Lancaster Elks Lodge 1625
240 East Ave. K.
Lancaster, California 93535

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Phone: (661) 948-1912
Lodge Office Hours:
Monday & Tuesday. 9am - 3pm
Thursday & Friday 9am - 3pm
Closed Wednesdays
Lodge Meeting: Tuesdays 7pm
Veteran's Corner

Hello Fellow Elk Members and Veterans,
Veterans Corner Comments for Aug 2023:
    I have taken the opportunity to re-print the 10 guidelines to properly display the United States of America Flag as published by the American Legion. Many of us have fought under the flag of our country, so I feel it is appropriate to remind ourselves that there is a proper etiquette for displaying the flag. How To Display The United States Flag

1. The flag should be hoisted briskly and lowered ceremoniously.
2. The flag is never allowed to touch the ground or the floor.

3. When hung over a sidewalk on a rope extending from a building to a pole, the union stars are always away from the building.
4. When vertically hung over the center of the street, the flag always has the union stars to the north in an east/west street, and to the east in a north/south street.
5. The flag of the United States of America should be at the center and at the highest point of the group when a number of flags of states or localities or pennants of societies are grouped and displayed from staffs.
6. The flag should never be festooned, drawn back, nor up, in folds but always allowed to fall free.
7. The flag should be displayed at half-staff until noon on Memorial Day then raised to the top of the staff.
8. Never fly the flag upside down except as a signal of distress in instances of extreme danger to life or property.
9. The flag is never flown in inclement weather except when using an all-weather flag.
10. The flag can be flown every day from sunrise to sunset and at night if illuminated properly. Semper Paratus
Walter Sapp
Chairman Veterans Committee
Lancaster Elks Lodge #1625  
Antelope Valley Vet Center: 38925 Trade Center Drive, Suite J, Palmdale, CA 93551 Phone (661) 267-1026 Fax (661) 267-2045 See the Antelope Valley Vet Center for Readjustment Counseling; Post-Traumatic Stress Counseling; Sexual Trauma Counseling; Bereavement Counseling; Help for Women Veterans; Referrals for V.A. Benefits; and Employment Referrals.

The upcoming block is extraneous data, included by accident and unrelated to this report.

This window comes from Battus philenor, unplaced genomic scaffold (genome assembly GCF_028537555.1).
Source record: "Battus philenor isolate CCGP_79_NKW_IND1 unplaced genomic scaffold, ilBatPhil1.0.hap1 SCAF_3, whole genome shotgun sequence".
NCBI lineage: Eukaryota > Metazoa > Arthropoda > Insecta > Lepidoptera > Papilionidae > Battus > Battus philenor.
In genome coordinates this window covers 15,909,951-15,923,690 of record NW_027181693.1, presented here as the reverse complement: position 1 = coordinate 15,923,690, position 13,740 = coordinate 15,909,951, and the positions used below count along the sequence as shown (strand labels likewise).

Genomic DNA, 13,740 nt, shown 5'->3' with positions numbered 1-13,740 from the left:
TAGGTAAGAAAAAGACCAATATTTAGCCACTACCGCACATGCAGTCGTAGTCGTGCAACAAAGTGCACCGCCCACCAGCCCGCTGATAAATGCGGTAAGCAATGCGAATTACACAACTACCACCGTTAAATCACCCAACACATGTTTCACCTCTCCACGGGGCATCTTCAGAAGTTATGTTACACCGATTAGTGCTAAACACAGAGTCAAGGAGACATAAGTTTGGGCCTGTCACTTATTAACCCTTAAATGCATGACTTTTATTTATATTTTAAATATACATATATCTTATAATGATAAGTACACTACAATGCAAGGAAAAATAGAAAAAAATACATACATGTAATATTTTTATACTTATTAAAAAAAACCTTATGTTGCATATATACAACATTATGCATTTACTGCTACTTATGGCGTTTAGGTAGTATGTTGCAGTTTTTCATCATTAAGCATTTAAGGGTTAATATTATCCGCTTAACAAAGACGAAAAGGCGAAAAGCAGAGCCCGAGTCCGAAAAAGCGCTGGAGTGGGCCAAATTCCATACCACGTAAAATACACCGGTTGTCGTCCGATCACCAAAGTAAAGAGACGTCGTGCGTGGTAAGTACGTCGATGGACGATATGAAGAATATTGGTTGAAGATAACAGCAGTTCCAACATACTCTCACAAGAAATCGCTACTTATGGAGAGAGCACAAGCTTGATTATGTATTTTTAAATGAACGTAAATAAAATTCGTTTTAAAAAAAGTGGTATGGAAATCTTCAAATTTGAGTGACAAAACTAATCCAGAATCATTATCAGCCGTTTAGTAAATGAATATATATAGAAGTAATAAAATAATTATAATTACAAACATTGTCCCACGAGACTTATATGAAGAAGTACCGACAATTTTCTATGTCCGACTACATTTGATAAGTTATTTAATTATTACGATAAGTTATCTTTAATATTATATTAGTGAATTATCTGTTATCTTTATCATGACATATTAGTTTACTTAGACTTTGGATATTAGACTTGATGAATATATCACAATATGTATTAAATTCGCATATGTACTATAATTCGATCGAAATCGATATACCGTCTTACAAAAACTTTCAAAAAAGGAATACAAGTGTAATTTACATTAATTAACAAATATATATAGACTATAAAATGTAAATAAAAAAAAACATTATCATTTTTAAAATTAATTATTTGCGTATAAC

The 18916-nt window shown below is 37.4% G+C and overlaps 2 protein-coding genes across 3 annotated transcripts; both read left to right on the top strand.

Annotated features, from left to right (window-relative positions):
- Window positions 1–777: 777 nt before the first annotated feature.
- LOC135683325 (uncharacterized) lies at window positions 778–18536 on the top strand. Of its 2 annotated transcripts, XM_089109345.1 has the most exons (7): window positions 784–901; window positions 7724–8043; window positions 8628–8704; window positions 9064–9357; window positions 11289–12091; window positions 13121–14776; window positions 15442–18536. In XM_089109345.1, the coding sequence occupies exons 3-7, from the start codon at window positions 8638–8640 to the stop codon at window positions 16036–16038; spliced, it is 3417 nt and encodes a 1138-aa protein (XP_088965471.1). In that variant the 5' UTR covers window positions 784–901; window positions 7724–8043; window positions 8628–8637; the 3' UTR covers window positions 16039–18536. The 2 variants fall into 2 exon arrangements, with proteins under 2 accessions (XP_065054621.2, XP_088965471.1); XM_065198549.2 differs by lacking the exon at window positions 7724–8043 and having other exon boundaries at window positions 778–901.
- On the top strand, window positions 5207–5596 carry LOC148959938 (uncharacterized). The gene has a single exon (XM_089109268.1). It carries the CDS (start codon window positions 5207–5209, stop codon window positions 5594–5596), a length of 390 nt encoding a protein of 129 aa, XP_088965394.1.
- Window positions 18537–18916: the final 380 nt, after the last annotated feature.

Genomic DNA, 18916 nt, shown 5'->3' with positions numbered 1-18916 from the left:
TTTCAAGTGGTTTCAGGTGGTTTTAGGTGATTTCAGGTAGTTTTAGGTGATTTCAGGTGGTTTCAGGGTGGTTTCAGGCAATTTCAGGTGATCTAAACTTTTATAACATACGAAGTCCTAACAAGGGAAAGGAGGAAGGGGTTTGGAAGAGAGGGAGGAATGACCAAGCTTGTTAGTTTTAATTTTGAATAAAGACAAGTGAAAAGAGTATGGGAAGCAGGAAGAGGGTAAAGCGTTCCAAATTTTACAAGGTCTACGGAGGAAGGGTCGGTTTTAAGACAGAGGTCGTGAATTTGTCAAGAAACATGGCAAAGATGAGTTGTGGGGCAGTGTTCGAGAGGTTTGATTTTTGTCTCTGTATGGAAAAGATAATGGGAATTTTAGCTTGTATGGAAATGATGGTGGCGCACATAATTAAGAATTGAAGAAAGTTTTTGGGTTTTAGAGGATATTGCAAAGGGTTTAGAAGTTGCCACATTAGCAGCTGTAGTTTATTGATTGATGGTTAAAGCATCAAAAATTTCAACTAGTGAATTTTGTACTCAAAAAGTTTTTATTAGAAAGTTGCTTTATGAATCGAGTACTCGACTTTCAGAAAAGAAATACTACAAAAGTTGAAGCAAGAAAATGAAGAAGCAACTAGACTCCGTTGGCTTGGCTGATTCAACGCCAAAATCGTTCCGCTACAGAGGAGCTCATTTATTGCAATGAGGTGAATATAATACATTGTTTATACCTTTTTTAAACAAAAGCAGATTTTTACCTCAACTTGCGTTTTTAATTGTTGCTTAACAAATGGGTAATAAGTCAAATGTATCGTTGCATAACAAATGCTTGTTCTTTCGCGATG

California Department of Veterans Affairs: (800) 952-5626, WWW.CALVET.CA.GOV See CAL-VET for Healthcare; Education; Housing; Employment Home Loan;s Veteran Homes; Compensation and Pension Claims and Other State Benefits. VETERANS TAKE CARE OF VETERANS.

This article was taken from the February edition of the Grand Lodge Newsletter:
  Army of Hope eases life’s stresses for military members By Stewart G. Israel In February 2003, the Elks announced the Army of Hope program to assist military members, including active-duty military personnel, deployed units, military reservists, the Coast Guard, the National Guard, and their families. The Army of Hope allows the military member to safely concentrate on his or her duties without worrying about the family at home. It has many facets and can be easily adapted to the needs of local and state organizations, VFWs, churches, and scout groups to adopt units and families to help them through these trying times. The first step, like with many projects, in to gather some volunteers. After you have established your Army of Hope volunteers, contact local groups like Reserve and National Guard units, Blue Star Family groups, and other groups for military members. Ask what their biggest struggles are, and offer examples of things your Lodge can do to help. Military families may contact the Lodge or volunteers directly, depending on how you set up the program.
Examples of aid assistance include:
• School Lunches
• Medical and dental emergencies not covered by insurance.
• Auto repairs or transportation when needed
• Minor home repairs (plumbing, electrical, painting, etc.)
• Full-time to back-up babysitting
• Lawn mowing, snow shoveling, landscaping, sprinkler repairs.
• Clothing and shoes